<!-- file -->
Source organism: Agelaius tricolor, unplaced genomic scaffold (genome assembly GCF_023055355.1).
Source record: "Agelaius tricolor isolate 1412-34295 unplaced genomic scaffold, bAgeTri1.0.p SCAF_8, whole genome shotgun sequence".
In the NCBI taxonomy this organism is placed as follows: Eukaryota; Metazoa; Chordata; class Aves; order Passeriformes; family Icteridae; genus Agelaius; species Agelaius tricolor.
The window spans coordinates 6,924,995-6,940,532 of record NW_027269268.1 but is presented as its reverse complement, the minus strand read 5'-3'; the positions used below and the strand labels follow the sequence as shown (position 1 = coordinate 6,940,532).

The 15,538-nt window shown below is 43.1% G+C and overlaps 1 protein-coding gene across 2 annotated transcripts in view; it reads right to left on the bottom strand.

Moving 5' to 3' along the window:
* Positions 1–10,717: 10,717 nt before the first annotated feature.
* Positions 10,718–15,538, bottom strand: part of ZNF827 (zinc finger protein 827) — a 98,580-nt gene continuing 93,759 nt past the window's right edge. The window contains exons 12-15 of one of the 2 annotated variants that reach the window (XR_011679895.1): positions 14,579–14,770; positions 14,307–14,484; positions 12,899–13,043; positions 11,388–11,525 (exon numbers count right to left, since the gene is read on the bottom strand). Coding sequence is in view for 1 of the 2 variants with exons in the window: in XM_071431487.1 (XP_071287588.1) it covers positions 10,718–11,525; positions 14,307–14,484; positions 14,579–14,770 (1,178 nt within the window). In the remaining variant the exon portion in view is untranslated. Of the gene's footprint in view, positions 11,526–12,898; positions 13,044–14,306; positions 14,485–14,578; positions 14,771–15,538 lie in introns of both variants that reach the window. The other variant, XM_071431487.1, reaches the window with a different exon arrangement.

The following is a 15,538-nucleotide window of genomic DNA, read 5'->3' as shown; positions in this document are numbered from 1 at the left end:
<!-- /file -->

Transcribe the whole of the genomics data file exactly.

Source organism: Agelaius tricolor, unplaced genomic scaffold (genome assembly GCF_023055355.1).
Source record: "Agelaius tricolor isolate 1412-34295 unplaced genomic scaffold, bAgeTri1.0.p SCAF_8, whole genome shotgun sequence".
In the NCBI taxonomy this organism is placed as follows: Eukaryota; Metazoa; Chordata; class Aves; order Passeriformes; family Icteridae; genus Agelaius; species Agelaius tricolor.
The window spans coordinates 6,924,995-6,940,532 of record NW_027269268.1 but is presented as its reverse complement, the minus strand read 5'-3'; the positions used below and the strand labels follow the sequence as shown (position 1 = coordinate 6,940,532).

The 15,538-nt window shown below is 43.1% G+C and overlaps 1 protein-coding gene across 2 annotated transcripts in view; it reads right to left on the bottom strand.

Moving 5' to 3' along the window:
* Positions 1–10,717: 10,717 nt before the first annotated feature.
* Positions 10,718–15,538, bottom strand: part of ZNF827 (zinc finger protein 827) — a 98,580-nt gene continuing 93,759 nt past the window's right edge. The window contains exons 12-15 of one of the 2 annotated variants that reach the window (XR_011679895.1): positions 14,579–14,770; positions 14,307–14,484; positions 12,899–13,043; positions 11,388–11,525 (exon numbers count right to left, since the gene is read on the bottom strand). Coding sequence is in view for 1 of the 2 variants with exons in the window: in XM_071431487.1 (XP_071287588.1) it covers positions 10,718–11,525; positions 14,307–14,484; positions 14,579–14,770 (1,178 nt within the window). In the remaining variant the exon portion in view is untranslated. Of the gene's footprint in view, positions 11,526–12,898; positions 13,044–14,306; positions 14,485–14,578; positions 14,771–15,538 lie in introns of both variants that reach the window. The other variant, XM_071431487.1, reaches the window with a different exon arrangement.

The following is a 15,538-nucleotide window of genomic DNA, read 5'->3' as shown; positions in this document are numbered from 1 at the left end: